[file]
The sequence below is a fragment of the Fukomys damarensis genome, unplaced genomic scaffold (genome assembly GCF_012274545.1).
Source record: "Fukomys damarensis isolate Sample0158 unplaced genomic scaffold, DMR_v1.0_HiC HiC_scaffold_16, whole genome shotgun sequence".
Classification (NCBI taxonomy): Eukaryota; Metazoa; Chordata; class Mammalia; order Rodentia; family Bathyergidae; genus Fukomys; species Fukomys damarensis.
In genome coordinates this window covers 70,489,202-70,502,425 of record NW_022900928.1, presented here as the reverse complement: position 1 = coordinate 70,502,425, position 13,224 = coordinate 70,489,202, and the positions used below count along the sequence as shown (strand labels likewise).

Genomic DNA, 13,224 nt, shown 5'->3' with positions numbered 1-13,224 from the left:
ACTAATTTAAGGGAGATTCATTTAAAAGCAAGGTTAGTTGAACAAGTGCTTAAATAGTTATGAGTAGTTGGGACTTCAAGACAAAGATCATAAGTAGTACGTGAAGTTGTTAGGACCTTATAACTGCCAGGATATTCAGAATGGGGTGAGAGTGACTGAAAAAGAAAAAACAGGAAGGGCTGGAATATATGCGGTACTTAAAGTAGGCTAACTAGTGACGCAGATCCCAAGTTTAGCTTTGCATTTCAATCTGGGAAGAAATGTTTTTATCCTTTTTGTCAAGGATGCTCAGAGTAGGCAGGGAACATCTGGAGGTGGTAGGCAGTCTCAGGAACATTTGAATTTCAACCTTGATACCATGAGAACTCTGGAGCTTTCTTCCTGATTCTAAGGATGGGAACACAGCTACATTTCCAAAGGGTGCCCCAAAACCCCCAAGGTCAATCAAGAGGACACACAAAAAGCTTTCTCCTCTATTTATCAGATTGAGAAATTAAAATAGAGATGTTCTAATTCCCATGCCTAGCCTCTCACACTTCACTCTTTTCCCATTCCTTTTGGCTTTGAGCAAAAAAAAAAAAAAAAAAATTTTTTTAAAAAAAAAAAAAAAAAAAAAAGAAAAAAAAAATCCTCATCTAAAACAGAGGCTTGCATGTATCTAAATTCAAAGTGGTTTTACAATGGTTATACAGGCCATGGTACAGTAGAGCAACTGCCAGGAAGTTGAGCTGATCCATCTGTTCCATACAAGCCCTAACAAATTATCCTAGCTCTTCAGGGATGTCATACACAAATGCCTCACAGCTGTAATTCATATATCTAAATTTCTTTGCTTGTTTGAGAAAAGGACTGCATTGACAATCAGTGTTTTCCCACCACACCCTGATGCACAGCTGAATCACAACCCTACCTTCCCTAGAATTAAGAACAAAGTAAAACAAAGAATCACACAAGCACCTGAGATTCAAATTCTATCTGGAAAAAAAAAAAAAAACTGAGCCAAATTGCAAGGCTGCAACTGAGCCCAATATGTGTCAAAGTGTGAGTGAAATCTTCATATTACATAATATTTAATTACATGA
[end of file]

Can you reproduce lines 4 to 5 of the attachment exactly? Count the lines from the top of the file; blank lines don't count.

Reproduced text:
In genome coordinates this window covers 70,489,202-70,502,425 of record NW_022900928.1, presented here as the reverse complement: position 1 = coordinate 70,502,425, position 13,224 = coordinate 70,489,202, and the positions used below count along the sequence as shown (strand labels likewise).

Genomic DNA, 13,224 nt, shown 5'->3' with positions numbered 1-13,224 from the left: